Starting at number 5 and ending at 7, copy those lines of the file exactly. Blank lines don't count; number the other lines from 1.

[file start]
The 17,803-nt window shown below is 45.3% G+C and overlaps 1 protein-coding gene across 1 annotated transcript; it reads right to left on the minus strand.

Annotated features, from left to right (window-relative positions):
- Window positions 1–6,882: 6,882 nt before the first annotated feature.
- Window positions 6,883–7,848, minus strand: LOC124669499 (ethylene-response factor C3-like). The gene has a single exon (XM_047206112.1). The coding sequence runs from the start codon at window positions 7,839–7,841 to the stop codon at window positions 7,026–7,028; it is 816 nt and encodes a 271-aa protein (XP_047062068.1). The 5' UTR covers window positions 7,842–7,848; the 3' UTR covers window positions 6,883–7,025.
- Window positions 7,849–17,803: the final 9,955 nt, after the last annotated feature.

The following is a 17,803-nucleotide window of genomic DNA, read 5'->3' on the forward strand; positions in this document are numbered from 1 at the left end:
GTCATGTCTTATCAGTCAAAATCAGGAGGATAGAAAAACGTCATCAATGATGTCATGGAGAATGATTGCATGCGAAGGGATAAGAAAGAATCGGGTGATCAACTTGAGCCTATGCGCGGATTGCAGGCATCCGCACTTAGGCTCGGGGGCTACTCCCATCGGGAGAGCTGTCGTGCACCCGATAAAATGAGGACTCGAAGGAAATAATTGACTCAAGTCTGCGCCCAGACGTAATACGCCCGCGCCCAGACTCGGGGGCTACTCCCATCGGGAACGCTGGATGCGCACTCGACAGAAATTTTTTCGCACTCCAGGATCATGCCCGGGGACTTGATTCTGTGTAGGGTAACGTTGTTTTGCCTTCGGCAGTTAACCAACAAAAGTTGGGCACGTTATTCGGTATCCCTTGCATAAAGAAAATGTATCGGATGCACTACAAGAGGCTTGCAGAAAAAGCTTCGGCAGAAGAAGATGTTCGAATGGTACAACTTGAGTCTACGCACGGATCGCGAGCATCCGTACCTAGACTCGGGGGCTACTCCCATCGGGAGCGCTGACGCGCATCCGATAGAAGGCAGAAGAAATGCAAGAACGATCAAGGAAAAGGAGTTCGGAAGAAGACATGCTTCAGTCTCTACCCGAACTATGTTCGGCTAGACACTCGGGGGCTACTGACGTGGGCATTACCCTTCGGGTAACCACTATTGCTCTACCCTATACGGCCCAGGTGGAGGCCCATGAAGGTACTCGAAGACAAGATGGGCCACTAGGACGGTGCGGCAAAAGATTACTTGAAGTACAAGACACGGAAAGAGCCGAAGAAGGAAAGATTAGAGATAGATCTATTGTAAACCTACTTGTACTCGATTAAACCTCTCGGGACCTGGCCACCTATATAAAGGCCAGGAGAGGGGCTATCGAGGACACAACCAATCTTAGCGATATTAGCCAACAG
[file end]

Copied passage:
- Window positions 7,849–17,803: the final 9,955 nt, after the last annotated feature.

The following is a 17,803-nucleotide window of genomic DNA, read 5'->3' on the forward strand; positions in this document are numbered from 1 at the left end:
GTCATGTCTTATCAGTCAAAATCAGGAGGATAGAAAAACGTCATCAATGATGTCATGGAGAATGATTGCATGCGAAGGGATAAGAAAGAATCGGGTGATCAACTTGAGCCTATGCGCGGATTGCAGGCATCCGCACTTAGGCTCGGGGGCTACTCCCATCGGGAGAGCTGTCGTGCACCCGATAAAATGAGGACTCGAAGGAAATAATTGACTCAAGTCTGCGCCCAGACGTAATACGCCCGCGCCCAGACTCGGGGGCTACTCCCATCGGGAACGCTGGATGCGCACTCGACAGAAATTTTTTCGCACTCCAGGATCATGCCCGGGGACTTGATTCTGTGTAGGGTAACGTTGTTTTGCCTTCGGCAGTTAACCAACAAAAGTTGGGCACGTTATTCGGTATCCCTTGCATAAAGAAAATGTATCGGATGCACTACAAGAGGCTTGCAGAAAAAGCTTCGGCAGAAGAAGATGTTCGAATGGTACAACTTGAGTCTACGCACGGATCGCGAGCATCCGTACCTAGACTCGGGGGCTACTCCCATCGGGAGCGCTGACGCGCATCCGATAGAAGGCAGAAGAAATGCAAGAACGATCAAGGAAAAGGAGTTCGGAAGAAGACATGCTTCAGTCTCTACCCGAACTATGTTCGGCTAGACACTCGGGGGCTACTGACGTGGGCATTACCCTTCGGGTAACCACTATTGCTCTACCCTATACGGCCCAGGTGGAGGCCCATGAAGGTACTCGAAGACAAGATGGGCCACTAGGACGGTGCGGCAAAAGATTACTTGAAGTACAAGACACGGAAAGAGCCGAAGAAGGAAAGATTAGAGATAGATCTATTGTAAACCTACTTGTACTCGATTAAACCTCTCGGGACCTGGCCACCTATATAAAGGCCAGGAGAGGGGCTATCGAGGACACAACCAATCTTAGCGATATTAGCCAACAG